Australian Corporate Citizens 'Lagging Behind'
17 April 2001 at 1:04 pm
Corporate citizenship as a concept that is understood to be mostly about community activities is considered by corporate Australia to be important but there is a strong sense that Australia is lagging behind other countries.
That’s the findings of a survey of Australian business by the Corporate Citizenship Research unit at Deakin University in Victoria.
The study targeted 200 Australian companies to find out how they understood, incorporated and practised corporate citizenship. 98 companies completed the survey.
The survey report by Professor David Birch and Professor Jonathon Batten shows that corporate citizenship is seen by most companies as generally synonymous with corporate community activity but it is not perceived as being embedded in the mainstream core business policies and practices of a company.
The researchers say that environmental issues also play a much more marginal role in a company’s understanding of corporate citizenship than community involvement generally.
The study says that environmental issues were not seen as core to most companies’ culture, with few companies being prepared to risk affecting the financial bottom line in favour of the natural environment, or indeed, within the company itself.
It found a repeated theme where everything is measured against profitability with there being little understanding of how to make a triple bottom line approach work.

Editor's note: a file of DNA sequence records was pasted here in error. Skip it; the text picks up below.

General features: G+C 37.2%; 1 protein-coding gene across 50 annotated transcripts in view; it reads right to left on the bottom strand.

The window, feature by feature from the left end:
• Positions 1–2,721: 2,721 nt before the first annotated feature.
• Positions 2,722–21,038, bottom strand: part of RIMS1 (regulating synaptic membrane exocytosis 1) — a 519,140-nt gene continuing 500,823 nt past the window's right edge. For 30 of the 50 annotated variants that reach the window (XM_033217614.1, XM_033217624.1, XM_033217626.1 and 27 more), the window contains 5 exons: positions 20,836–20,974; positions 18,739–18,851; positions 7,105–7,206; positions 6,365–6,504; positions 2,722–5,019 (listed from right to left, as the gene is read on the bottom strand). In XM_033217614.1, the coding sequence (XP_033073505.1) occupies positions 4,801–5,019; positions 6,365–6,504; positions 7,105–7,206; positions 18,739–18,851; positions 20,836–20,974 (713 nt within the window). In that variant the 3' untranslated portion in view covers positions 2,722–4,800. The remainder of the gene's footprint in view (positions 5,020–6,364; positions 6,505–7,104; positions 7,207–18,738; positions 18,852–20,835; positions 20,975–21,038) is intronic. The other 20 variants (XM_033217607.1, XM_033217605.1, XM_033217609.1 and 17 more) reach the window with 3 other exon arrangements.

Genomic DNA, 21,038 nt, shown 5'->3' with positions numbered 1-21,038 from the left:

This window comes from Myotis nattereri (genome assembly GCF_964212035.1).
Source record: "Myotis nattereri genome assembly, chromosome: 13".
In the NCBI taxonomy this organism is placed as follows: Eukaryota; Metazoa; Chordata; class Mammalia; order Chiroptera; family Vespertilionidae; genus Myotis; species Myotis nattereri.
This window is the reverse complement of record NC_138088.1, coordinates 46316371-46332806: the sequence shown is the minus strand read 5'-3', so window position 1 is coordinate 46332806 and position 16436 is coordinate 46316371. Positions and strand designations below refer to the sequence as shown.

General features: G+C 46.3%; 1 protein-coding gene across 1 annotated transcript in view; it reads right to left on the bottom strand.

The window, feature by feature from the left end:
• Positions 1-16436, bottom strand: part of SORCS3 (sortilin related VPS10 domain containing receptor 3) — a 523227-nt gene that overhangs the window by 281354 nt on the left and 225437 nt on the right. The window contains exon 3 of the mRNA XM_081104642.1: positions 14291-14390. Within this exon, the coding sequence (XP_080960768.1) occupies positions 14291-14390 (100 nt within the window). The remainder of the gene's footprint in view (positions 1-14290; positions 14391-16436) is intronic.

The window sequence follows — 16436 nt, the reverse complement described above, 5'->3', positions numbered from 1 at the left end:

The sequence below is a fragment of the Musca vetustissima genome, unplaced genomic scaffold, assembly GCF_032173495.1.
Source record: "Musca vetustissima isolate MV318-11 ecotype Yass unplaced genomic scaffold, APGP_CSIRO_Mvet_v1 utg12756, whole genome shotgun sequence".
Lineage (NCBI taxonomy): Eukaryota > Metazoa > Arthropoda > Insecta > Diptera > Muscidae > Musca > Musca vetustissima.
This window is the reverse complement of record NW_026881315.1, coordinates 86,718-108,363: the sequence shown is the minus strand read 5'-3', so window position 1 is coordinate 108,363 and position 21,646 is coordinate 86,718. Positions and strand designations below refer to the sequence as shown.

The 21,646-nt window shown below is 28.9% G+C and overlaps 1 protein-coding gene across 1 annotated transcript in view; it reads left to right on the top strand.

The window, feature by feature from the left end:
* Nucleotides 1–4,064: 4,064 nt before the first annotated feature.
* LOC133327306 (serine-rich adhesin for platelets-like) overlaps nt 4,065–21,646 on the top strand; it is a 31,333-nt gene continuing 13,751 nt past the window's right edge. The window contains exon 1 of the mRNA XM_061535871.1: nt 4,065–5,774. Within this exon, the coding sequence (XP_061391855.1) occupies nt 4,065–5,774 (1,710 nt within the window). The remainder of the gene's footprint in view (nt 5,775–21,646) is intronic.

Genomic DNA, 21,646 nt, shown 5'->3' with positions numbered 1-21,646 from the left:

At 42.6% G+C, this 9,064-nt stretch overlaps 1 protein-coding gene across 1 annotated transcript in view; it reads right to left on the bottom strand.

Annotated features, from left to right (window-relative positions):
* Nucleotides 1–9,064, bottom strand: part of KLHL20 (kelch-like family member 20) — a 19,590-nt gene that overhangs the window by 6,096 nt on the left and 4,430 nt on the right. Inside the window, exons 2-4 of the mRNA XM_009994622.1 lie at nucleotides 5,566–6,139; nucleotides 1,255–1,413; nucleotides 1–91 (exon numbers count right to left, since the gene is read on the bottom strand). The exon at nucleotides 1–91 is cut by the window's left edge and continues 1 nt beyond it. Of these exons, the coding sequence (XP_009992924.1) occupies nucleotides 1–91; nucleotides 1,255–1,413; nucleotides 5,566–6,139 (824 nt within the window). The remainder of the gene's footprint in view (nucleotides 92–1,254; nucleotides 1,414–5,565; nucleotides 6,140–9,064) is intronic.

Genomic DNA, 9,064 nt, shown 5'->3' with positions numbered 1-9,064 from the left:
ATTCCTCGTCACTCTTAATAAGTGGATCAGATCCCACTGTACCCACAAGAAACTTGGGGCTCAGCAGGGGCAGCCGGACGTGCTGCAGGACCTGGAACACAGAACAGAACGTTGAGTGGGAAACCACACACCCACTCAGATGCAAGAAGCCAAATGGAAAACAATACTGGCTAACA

Overall the survey found that there was considerable hesitation in positioning corporate citizenship as a proactive, long term, internal corporate culture process.
The survey found most approaches to community activities were based on a short-term approach and says there is considerable hesitation again to fund long-term community involvement. It found that a little over 20 percent of companies surveyed were interested in business/community partnerships.
It says there is also clear concern about funding programs which involve a redirection of staff away from core business activity, either in pro bono work, in-kind contributions, executive loans and a nervousness, perhaps, about committing to matched giving programs where the outlay will not be known in advance unless the company sets a limit.
The researchers say there is clearly a willingness to engage in corporate citizenship, but Australia is lagging behind other countries and significant links have yet to be made by corporate Australia to have the financial, social, and environmental bottom lines connect at every level within the company.
It concludes that corporate Australia clearly does not yet have the confidence to translate its positive aspirations about corporate citizenship into daily business practice.